Analysis Health in South Asia

Unmet need for surgery in South Asia

BMJ 2017; 357 doi: https://doi.org/10.1136/bmj.j1423 (Published 11 April 2017) Cite this as: BMJ 2017;357:j1423
  1. Sanjay Nagral, senior consultant1,
  2. Maharra Hussain, specialist general surgeon2,
  3. Sarder A Nayeem, chief laparoscopic surgeon3,
  4. Ranjan Dias, senior lecturer in paediatric surgery4,
  5. S Ather Enam, professor of neurosurgery5,
  6. Samiran Nundy, senior consultant6
  1. 1Department of Surgical Gastroenterology, Jaslok Hospital and Research Centre, Mumbai, India
  2. 2Department of Surgery, Mediclinic Welcare Hospital, Dubai, United Arab Emirates
  3. 3Japan Bangladesh Friendship Hospital (JBFH), Dhaka, Bangladesh
  4. 4University of Colombo, Lady Ridgeway Hospital for Children, Colombo, Sri Lanka
  5. 5Department of Surgery, The Aga Khan University, Karachi, Pakistan
  6. 6Department of Surgical Gastroenterology and Liver Transplantation, Sir Ganga Ram Hospital, New Delhi, India
  1. Correspondence to: S Nagral sanjaynagral{at}gmail.com

Despite increased specialisation and technology, surgical care in the world’s most populous region is inequitable and remains inaccessible to most people, say Sanjay Nagral and colleagues

Surgical disorders are a substantial burden. Surgery is a cost effective method to return sick and injured people to health and work.1 The Lancet Commission on Global Surgery reports that nearly a third of the global burden of disease can be attributed to surgically treatable conditions.2 South Asia has the highest unmet surgical need in the world,2 and surgical care is out of reach for most people. This is because of the political economy of the region, which has produced an underfunded and inefficient public sector and a dominant private sector.3 Reforming surgical care is therefore a priority for the region.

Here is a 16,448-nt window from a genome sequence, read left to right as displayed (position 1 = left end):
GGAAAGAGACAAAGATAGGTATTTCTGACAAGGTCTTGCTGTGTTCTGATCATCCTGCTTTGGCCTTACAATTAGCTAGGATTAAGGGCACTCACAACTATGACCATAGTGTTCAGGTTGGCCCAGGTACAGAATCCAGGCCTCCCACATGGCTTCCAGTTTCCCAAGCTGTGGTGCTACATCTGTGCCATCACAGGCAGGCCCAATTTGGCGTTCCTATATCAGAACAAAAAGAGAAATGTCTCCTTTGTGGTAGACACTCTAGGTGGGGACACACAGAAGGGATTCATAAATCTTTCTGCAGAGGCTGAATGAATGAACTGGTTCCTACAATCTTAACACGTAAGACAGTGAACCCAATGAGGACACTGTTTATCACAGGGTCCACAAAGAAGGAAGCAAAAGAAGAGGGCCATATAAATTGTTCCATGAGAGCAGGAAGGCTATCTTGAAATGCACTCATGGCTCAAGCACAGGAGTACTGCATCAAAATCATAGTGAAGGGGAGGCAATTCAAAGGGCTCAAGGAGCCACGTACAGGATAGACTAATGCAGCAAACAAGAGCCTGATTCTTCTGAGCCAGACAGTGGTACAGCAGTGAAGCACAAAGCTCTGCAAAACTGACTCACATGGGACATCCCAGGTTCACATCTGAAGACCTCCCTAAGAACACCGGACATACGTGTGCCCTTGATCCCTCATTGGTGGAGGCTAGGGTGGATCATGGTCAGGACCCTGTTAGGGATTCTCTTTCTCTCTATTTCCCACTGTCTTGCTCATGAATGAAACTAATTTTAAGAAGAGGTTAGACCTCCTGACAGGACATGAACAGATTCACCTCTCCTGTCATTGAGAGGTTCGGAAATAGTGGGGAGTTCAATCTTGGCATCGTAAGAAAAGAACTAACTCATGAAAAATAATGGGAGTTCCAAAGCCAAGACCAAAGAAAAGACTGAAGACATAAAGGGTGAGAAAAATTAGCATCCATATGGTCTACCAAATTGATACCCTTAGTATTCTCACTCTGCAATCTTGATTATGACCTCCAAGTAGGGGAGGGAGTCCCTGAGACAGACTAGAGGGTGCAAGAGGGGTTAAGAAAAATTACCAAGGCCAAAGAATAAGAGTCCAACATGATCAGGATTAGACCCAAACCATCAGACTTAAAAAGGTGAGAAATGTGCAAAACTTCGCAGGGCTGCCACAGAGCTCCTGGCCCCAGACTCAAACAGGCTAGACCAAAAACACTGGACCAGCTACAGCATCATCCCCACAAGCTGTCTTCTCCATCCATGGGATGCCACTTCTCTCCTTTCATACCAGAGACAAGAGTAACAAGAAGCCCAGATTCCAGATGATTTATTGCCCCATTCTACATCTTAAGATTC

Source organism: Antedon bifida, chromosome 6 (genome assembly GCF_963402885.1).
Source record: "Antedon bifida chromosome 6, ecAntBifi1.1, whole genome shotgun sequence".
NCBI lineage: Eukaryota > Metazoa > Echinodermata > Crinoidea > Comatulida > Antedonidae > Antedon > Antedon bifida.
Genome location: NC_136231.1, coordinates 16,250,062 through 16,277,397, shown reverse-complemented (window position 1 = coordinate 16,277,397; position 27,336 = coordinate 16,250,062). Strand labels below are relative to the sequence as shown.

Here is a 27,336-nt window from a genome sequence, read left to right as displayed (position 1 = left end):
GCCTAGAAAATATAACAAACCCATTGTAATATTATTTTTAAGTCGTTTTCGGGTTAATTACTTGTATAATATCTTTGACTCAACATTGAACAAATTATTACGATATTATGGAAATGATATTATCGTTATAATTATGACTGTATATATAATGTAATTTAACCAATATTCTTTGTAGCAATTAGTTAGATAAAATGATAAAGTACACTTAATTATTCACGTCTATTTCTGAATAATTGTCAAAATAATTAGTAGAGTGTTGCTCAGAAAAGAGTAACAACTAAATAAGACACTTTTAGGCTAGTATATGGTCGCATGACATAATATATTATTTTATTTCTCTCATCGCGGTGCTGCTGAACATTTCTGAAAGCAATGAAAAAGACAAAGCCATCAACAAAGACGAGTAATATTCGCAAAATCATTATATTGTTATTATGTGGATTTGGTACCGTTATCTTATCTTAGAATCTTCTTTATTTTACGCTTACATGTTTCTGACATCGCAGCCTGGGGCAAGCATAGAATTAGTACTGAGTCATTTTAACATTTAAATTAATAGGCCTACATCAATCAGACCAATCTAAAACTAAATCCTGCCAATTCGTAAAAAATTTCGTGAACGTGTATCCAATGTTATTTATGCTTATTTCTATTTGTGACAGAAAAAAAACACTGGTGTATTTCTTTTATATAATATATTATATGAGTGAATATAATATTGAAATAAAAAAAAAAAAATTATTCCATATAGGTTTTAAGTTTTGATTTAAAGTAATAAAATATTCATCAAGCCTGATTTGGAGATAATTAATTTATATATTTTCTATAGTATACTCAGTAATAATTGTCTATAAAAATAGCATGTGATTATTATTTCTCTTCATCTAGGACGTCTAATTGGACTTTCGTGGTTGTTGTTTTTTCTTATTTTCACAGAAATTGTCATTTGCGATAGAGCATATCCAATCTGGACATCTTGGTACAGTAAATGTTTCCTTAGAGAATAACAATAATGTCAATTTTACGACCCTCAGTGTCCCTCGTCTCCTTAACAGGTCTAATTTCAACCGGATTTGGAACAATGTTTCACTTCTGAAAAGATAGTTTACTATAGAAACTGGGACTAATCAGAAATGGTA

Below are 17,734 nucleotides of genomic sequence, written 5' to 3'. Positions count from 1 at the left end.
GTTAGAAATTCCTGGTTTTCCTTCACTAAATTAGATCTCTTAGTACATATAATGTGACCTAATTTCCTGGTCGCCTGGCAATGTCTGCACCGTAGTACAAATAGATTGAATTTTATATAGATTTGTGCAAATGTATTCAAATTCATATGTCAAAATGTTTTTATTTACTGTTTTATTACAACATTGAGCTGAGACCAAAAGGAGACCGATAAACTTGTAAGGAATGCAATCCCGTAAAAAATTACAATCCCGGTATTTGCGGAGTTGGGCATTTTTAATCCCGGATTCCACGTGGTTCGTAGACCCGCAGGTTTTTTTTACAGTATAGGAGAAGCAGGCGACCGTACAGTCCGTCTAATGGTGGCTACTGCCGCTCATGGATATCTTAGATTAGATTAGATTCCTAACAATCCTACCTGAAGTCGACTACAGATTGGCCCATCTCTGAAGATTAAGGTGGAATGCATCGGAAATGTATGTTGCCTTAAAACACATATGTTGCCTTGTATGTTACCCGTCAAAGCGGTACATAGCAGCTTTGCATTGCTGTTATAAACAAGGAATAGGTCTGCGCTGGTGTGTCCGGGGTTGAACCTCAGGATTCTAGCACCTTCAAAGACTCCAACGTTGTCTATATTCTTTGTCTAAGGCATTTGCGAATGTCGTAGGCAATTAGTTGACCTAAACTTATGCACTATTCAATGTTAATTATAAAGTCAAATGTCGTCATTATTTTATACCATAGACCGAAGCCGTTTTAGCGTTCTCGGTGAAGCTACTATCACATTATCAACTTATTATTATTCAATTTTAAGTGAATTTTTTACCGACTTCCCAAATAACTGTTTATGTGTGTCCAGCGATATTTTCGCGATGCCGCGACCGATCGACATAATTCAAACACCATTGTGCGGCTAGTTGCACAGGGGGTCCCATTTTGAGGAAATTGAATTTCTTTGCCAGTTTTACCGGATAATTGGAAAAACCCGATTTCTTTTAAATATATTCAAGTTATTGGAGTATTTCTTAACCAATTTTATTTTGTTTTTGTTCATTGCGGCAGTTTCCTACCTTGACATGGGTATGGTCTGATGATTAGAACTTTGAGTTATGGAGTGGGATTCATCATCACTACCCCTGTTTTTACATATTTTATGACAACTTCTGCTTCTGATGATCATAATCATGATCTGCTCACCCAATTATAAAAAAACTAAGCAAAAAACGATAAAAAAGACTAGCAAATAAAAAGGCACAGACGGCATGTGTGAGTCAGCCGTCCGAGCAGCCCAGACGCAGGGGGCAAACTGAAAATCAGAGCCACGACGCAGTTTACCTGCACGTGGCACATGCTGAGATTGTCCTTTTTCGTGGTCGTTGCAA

In this article, we review the rapidly changing situation of surgical care in South Asia. Although recent high quality regional data on the surgical infrastructure, workforce, and outcomes are lacking, there are several cultural, financial and structural barriers that prevent access to surgery.4 We propose a course of action for the surgical community and governments of the region to improve the accessibility, equity, and quality of surgical care in South Asia.

Epidemiology of surgical disease

Surgical disease in South Asia is characterised by late presentation and coexisting malnutrition.5 Patients with cancer tend to present at a much later stage of the disease than in the developed world.6 The region also has a large burden of infectious diseases such as amoebic liver abscess, worm infestation, filariasis, and leprosy, many of which need surgery. Furthermore, non-communicable diseases and rapid urbanisation have increased the burden on surgical services. In the past few decades, there has been a rise in non-communicable diseases such as diabetes, hypertension, and ischaemic heart disease. These may require surgery, …

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